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Steam Baking

Softens Crusts and Prevents Splitting

In baking, sometimes we run into a problem: how do we get the center of the bread to bake while not forming a hard crust? This is something I've struggled with for a while. Recently, I was rereading an old favorite, Secrets of a Jewish Baker by George Greenstein, and came across a reference to steam in baking. It seems that industrial bakeries pump steam into their ovens to keep their crusts soft during the baking process.

How do you do this in your own oven? Well, after a little experimenting, I came up with two ways. First, Greenstein suggested using a metal pan full of water at the bottom of the oven. This is an outstanding way, since the wide surface area gives off a lot of vapor. The only trouble is that you must frequently recharge the tray (since the water evaporates rapidly) and so you must be willing to mind the bread constantly during the baking process. Another thing to be careful with this is that cold water poured into a hot tray will cause the tray to twist and spill some of its contents, so add the water slowly and try to use warm, hot or boiling water.

Second, I took a tin can and baked it on high until all the wrapper glue and the adhesive lining over the inside seam burned away, then scrubbed it out and filled it with water. This lets off less steam but takes up less space in the oven. While the crusts come out a little harder than with the tray method, my experience is that the can does not run out of water as easily, nor is their any problem with recharging it (use tongs or a glove please!). Be sure to place the can or tray (with water) in the oven the moment you turn the oven on. This way, the containers will reach temperature with the rest of the oven.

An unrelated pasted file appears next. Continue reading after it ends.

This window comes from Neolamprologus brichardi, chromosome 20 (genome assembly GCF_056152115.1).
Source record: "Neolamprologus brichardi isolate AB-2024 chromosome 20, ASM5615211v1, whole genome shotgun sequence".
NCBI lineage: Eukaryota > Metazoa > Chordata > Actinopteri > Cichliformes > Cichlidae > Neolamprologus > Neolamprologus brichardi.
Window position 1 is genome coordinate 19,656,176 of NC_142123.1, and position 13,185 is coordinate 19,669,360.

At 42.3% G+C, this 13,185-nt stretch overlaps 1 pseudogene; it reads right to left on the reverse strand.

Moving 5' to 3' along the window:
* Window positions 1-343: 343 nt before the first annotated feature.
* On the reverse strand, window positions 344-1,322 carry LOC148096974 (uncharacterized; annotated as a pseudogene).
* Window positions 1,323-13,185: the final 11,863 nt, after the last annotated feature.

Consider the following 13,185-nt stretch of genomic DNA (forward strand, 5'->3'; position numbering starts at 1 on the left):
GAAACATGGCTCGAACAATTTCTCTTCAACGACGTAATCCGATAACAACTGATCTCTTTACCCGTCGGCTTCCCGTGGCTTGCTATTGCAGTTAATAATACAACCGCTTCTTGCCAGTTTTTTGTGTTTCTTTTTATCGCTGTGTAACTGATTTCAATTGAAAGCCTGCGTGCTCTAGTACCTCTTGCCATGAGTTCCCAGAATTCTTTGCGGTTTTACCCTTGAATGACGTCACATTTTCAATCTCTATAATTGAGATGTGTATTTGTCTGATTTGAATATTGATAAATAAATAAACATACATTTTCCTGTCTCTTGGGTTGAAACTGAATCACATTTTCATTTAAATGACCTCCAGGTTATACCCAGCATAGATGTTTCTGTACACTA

Another word of caution: do not stick your face or any other part of your body near or in the oven when you open the door. Think about steam! Give the oven a second to release the steam cloud, then reach in and do your thing. Remember to add more water before you close the oven door again to replace what is lost.

While I add straight warm water to the tray/can, George Greenstein suggested that you use either boiling water or ice cubes. I have not tried the ice cubes or boiling water out of shear laziness. I will update this page if I get any results. The boiling water should make more vapors when poured into the tray, but I found that if the tray is already heated (and there is some water already at temperature when you add more), there is still quite a bit of steam in the oven from the preheating and only a slight decrease in vapors from the hot pan.

In the short time I have been doing this, I have seen a great change in my baking. The color is not as dark, nor is the crust as hard and brittle. There does not appear to be any need to adjust baking time, but you may need to adjust the time if you open the oven door too often. You can use this method with most bread recipes.

31 March 2001